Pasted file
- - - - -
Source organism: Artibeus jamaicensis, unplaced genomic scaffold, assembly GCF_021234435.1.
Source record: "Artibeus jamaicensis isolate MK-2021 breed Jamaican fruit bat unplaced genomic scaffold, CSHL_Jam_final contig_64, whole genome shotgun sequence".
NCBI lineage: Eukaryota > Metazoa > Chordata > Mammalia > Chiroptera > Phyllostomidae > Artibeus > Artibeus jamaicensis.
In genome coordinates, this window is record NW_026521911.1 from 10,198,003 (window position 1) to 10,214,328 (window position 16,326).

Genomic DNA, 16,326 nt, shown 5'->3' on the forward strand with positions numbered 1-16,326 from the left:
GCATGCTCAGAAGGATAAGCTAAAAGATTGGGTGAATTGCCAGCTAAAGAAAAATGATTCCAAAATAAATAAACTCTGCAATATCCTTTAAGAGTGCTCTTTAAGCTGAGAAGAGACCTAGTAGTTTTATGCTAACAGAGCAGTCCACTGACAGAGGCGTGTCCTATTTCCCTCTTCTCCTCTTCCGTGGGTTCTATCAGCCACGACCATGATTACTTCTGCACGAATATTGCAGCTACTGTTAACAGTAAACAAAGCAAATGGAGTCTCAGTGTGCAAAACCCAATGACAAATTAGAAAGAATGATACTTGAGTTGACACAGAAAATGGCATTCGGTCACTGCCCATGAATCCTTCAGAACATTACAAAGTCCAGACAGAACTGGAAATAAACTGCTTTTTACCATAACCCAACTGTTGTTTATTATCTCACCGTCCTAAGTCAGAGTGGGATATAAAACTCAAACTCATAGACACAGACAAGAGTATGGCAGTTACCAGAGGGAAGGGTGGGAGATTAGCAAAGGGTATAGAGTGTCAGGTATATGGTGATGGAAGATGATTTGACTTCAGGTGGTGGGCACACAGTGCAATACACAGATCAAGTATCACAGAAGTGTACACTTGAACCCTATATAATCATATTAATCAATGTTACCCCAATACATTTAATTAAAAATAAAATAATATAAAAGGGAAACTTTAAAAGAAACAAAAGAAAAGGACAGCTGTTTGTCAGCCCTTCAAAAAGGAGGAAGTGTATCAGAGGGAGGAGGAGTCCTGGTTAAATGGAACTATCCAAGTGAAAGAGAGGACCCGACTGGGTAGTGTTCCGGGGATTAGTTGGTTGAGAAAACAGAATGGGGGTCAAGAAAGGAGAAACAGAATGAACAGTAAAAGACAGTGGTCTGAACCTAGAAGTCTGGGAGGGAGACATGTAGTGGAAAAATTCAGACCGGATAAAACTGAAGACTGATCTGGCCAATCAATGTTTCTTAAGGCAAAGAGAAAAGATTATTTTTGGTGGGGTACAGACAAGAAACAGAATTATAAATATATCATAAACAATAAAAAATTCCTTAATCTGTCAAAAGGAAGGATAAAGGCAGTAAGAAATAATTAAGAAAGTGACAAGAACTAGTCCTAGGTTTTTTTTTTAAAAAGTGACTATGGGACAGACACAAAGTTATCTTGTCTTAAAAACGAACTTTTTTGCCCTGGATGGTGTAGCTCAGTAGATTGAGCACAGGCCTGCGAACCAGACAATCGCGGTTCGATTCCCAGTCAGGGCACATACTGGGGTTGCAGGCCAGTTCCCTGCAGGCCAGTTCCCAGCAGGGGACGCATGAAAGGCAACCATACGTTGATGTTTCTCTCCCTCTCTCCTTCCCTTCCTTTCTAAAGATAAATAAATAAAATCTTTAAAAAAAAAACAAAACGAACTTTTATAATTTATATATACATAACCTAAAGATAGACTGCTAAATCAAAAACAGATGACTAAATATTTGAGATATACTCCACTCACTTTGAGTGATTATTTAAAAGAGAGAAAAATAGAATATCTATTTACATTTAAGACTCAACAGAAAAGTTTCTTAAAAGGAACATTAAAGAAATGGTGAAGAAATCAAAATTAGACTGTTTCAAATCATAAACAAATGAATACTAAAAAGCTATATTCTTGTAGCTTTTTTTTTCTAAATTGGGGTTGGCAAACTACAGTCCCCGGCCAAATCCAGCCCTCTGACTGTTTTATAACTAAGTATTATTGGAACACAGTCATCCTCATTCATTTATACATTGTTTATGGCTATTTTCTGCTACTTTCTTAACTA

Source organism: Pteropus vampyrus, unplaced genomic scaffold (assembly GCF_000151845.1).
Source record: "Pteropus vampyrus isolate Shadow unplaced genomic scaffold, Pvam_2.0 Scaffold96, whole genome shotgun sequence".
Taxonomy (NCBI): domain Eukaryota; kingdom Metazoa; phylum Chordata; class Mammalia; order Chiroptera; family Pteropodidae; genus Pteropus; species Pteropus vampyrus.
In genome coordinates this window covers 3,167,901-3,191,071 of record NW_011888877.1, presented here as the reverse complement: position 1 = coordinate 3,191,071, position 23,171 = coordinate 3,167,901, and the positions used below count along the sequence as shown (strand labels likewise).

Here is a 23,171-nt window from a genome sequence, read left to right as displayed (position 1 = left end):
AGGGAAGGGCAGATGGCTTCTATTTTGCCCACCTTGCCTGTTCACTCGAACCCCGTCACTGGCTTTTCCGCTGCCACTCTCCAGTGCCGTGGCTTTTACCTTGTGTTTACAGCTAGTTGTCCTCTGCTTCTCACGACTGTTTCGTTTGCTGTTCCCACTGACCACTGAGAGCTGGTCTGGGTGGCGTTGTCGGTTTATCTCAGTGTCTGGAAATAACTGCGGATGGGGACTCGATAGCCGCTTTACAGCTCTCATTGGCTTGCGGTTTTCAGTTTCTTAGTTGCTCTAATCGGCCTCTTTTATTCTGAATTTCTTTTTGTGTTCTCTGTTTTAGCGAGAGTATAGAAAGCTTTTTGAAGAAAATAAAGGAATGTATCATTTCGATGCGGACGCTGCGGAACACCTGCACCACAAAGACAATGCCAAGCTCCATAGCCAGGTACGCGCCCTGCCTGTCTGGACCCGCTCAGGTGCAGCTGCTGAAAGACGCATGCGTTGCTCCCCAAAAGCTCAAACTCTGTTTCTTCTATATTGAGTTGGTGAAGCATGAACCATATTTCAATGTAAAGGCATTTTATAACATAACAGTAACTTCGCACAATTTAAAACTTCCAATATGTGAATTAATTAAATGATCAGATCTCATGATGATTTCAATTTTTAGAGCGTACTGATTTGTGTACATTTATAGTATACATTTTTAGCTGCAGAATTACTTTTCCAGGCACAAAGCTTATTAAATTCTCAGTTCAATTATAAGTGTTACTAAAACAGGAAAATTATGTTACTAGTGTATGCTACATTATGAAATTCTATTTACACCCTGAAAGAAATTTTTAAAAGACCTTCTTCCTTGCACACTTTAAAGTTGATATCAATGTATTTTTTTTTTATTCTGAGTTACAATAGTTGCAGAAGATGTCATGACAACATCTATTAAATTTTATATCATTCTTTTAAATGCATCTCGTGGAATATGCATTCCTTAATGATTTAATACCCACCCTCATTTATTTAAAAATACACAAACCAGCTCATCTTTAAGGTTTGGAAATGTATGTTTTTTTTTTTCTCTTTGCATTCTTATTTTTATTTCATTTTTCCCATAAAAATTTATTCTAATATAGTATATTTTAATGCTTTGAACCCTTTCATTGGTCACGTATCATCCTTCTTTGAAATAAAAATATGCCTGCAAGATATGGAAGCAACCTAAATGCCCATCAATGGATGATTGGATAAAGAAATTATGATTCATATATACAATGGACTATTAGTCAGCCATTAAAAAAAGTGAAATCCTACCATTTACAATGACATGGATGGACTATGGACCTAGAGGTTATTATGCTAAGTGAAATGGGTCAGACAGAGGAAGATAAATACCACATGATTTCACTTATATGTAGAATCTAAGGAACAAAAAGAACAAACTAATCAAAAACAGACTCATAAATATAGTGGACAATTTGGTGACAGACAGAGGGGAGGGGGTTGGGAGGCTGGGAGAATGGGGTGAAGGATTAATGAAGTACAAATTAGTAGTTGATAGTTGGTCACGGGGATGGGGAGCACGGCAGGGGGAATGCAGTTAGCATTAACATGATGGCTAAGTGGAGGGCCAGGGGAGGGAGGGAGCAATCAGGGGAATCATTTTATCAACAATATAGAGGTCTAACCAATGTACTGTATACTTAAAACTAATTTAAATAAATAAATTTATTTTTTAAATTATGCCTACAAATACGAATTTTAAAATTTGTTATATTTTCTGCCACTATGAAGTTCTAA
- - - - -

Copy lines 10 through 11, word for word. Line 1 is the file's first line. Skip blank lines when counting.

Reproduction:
In genome coordinates this window covers 3,167,901-3,191,071 of record NW_011888877.1, presented here as the reverse complement: position 1 = coordinate 3,191,071, position 23,171 = coordinate 3,167,901, and the positions used below count along the sequence as shown (strand labels likewise).

Here is a 23,171-nt window from a genome sequence, read left to right as displayed (position 1 = left end):